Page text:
SF Bon Vivant. In addition to writing and editing, Pohl formed two clubs that proved instrumental in the development of American science fiction. The first was the Futurians, a group of young people who gathered during the 1930s to talk about SF and, well, the future. The group broke up as people left for World War II, but in 1947, once the writers and fans were back home, Pohl took the lead in forming a new society. At that year’s WorldCon, Lester del Rey mentioned to Pohl that he missed getting together with other sf fans. So the two of them set up a meeting on Grove Street n New York, gathering up some friends including Lester del Rey, David Kyle, Judith Merril, and Martin Greenberg. Since there were nine people at that first meeting, they decided to name the group after a certain nine-headed mythical monster, and voila: Frederik Pohl co-founded Hydra. You can read more about the Club here, and see Judith Merril’s article about the group (which includes Harry Harrison’s adorable sketch of the members) here!
Book Editor. In the early 70s, Pohl had a position at Bantam Books that…well, honestly, it sounds like the sort of fantasy novel an editor would write when they’re at their desk at 8:00pm with another few hours of reading in front of them. Or, maybe mid-meeting.
By then, I had landed a dream job as science-fiction editor for the independent paperback giant, Bantam Books—didn’t have to come in to the office except when I felt like it, had total freedom to publish any property I chose without needing to get anyone’s permission or approval, or even without needing anyone’s okay to offer as high or as low an advance and royalties as I chose. It was the very model of the position that any ink-stained editorial wretch would have given his eyeteeth to be offered.
Having wanted to work with Samuel Delany for many years, he was excited when a manuscript of Dhalgren came across his desk. It wasn’t exactly sci-fi, but, taking his dream job into account, Pohl decided to buy it anyway.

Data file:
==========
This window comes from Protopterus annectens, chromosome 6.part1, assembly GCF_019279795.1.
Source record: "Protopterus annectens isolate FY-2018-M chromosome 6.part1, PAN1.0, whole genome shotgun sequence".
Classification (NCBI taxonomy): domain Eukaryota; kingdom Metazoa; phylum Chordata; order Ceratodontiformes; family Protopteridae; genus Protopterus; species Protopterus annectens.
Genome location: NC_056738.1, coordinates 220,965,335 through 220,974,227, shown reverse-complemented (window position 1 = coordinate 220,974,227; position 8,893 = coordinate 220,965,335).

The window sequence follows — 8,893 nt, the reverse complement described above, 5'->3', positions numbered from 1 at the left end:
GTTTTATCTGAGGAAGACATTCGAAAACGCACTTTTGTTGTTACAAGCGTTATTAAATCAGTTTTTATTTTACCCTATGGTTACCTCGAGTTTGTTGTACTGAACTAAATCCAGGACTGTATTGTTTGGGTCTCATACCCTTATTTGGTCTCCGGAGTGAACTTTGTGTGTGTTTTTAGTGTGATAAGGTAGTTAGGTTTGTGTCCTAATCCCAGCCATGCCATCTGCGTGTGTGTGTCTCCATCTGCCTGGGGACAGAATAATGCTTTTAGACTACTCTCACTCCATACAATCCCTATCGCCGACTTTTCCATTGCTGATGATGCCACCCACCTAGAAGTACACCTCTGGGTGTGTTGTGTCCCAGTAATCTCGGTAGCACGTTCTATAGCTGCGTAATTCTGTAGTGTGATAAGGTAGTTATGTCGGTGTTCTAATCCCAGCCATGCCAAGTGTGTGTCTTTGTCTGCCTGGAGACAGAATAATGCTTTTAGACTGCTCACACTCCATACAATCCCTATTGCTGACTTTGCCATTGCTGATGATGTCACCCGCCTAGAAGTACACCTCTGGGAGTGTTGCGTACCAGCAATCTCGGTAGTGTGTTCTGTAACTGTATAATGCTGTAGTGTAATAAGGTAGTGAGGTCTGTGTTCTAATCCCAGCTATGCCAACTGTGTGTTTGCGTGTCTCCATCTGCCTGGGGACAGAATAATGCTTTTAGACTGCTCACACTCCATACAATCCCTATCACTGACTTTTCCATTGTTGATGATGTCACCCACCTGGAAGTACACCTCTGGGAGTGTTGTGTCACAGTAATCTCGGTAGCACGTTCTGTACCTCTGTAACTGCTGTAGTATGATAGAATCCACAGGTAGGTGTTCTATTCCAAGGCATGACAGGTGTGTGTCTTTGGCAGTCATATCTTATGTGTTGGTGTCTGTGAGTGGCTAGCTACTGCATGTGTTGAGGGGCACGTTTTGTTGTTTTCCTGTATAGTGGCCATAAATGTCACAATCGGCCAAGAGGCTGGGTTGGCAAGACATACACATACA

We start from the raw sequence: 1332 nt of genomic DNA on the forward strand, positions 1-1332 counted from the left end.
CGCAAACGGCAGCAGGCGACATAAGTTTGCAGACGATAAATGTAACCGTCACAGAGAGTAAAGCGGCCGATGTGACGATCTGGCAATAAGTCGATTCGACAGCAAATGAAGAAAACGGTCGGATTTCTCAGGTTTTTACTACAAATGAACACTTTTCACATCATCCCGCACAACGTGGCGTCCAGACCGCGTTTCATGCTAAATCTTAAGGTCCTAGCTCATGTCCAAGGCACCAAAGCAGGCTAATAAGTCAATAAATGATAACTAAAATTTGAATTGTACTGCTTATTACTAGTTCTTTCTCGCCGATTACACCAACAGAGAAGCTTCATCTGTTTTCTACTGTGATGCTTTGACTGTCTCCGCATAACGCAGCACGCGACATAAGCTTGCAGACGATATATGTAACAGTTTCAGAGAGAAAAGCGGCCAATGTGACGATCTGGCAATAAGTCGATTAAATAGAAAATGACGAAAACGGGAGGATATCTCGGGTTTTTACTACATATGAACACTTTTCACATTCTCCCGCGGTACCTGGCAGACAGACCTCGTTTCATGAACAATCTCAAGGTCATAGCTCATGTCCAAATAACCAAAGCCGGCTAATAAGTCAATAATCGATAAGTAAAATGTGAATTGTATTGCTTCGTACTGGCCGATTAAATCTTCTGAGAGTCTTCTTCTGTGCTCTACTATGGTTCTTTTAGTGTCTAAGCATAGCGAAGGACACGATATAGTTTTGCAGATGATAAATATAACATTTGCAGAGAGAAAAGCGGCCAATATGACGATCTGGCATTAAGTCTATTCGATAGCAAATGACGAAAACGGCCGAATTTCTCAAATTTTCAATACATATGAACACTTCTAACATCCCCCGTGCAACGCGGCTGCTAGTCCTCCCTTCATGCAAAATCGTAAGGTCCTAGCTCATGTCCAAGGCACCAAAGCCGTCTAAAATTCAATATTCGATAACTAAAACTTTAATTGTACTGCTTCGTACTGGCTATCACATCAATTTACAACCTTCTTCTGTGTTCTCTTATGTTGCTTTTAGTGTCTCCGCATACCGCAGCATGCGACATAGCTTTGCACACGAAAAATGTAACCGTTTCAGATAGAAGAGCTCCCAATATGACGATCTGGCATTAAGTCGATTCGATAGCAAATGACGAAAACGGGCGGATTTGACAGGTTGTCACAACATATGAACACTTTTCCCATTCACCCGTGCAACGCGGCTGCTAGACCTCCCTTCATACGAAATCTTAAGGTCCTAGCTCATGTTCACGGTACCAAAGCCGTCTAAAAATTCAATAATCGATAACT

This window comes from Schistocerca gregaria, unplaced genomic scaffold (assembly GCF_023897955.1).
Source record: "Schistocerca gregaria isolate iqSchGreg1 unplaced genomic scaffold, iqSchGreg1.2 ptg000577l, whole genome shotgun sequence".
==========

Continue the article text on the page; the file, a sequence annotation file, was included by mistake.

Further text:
It was a Bantam custom to Xerox multiple copies of every new accepted manuscript as it was signed, and as those copies began to circulate, I began to have one particular conversation, over and over, every time I chose to come in to the office. One of my colleagues would stop me in a hallway, placatory smile on his or her face, and say something like, “You know, Fred, I certainly would never dream of questioning your editorial decisions, you know that. But I was just wondering—well, why, exactly, did you buy that book?”
I finally figured out an answer that satisfied them. I said, “Because it’s the first book that told me anything I didn’t know about sex since Story of O.”
Since Dhalgren went on to become a massive bestseller (through a combination of Pohl’s own promotional work and kismet) his faith in pushing the boundaries of SF was rewarded. He tried to pull the same trick for Joanna Russ’ The Female Man, which unfortunately didn’t sell nearly as well…but it did go on to be acknowledged as an absolute classic of feminist science fiction, so at least there’s that.
Blogger. He won four Hugos and three Nebulas over all, but more notable I think is that his 1977 novel, Gateway, won four very different awards. Not only the Hugo and Nebula, but also the Locus, where it was voted in by the magazine’s readers, and the John W. Campbell Memorial Award, where it was honored by a jury of academics. He also won a National Book Award for Jem in 1979, and a second Campbell (one of only a handful of authors to do so) for his novella collection Years of the City. So all of that is great, and of course he was made a Grand Master, and of course he was inducted into the Science Fiction and Fantasy Hall of Fame.
But where Pohl goes from being great to being amazing is that in 2010, seventeen years after becoming a Grand Master, he won a Hugo for “Best Fan Writer” for his blog. He was 90 years old at the time, and if you take even a cursory skim through his posts, you’ll meet a mind that is still as excited about science fiction and the possibilities of story at 90 as it was as a fledgling writer in the 1930s. So, in closing, head over to The Way the Future Blogs and settle in for a while, and read.